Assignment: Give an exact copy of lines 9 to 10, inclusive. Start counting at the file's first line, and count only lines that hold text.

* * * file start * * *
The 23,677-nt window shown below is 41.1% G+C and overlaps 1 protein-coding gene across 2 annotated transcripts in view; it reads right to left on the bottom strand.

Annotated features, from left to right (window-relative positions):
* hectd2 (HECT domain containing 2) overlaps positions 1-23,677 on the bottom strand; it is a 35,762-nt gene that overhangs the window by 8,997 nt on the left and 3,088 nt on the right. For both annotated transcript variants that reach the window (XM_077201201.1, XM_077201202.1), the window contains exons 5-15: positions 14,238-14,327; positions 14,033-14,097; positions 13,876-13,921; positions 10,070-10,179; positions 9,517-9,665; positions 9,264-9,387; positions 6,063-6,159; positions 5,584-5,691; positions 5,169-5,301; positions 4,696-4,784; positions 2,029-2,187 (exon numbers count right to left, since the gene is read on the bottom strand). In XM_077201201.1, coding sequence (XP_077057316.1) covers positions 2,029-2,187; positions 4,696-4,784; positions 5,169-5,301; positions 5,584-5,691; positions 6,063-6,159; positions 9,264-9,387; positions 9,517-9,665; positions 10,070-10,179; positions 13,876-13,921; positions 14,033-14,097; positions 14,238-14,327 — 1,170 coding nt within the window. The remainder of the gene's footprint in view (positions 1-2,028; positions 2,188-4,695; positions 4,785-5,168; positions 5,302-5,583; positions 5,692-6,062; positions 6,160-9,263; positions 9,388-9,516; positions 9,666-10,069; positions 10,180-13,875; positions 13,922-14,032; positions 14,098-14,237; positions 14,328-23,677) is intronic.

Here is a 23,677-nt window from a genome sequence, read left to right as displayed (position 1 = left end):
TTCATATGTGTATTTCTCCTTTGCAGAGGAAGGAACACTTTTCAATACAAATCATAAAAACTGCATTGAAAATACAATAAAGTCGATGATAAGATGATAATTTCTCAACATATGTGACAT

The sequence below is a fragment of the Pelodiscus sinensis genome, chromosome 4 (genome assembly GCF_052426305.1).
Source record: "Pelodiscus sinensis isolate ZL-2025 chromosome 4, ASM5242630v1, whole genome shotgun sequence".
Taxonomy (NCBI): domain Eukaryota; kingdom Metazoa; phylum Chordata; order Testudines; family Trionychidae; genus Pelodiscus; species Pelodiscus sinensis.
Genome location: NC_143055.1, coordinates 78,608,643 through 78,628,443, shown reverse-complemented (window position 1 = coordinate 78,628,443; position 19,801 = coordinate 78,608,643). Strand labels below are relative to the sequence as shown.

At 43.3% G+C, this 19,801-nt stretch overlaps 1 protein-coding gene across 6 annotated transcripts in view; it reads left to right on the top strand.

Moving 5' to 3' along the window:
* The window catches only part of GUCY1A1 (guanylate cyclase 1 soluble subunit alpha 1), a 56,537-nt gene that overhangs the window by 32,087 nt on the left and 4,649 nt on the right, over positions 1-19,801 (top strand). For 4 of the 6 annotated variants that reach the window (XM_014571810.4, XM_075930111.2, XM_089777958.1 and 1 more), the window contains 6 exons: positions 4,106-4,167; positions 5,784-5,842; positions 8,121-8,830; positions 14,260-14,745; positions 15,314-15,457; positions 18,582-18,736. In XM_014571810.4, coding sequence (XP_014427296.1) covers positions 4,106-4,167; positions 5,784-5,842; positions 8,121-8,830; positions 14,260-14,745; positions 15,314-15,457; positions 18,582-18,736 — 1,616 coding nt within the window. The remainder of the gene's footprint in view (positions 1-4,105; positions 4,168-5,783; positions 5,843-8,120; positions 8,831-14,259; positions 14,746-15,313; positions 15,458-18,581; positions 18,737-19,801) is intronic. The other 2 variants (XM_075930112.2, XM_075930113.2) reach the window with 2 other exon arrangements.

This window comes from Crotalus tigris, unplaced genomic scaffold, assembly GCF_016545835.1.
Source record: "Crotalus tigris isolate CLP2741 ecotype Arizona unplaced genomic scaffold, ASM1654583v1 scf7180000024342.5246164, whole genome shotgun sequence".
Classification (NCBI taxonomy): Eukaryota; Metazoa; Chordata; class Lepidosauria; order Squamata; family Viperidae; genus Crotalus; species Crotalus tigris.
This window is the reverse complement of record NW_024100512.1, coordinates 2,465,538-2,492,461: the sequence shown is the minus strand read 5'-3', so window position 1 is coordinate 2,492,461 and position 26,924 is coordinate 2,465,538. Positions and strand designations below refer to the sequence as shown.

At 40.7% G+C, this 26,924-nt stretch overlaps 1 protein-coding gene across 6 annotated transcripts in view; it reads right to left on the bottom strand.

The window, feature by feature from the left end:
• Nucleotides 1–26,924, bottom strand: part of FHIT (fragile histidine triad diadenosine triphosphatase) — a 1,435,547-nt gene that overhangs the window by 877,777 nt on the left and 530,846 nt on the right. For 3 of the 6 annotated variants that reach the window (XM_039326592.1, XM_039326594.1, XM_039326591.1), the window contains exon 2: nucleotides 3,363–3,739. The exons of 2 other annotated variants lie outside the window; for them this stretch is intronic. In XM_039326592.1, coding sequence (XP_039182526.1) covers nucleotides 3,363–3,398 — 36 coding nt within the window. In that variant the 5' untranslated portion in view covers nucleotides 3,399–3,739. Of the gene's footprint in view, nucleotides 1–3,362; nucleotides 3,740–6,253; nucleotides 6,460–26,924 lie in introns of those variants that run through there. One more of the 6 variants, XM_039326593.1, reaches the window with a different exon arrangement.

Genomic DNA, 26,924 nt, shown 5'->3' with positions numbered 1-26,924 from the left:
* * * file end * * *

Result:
Genome location: NC_143055.1, coordinates 78,608,643 through 78,628,443, shown reverse-complemented (window position 1 = coordinate 78,628,443; position 19,801 = coordinate 78,608,643). Strand labels below are relative to the sequence as shown.

At 43.3% G+C, this 19,801-nt stretch overlaps 1 protein-coding gene across 6 annotated transcripts in view; it reads left to right on the top strand.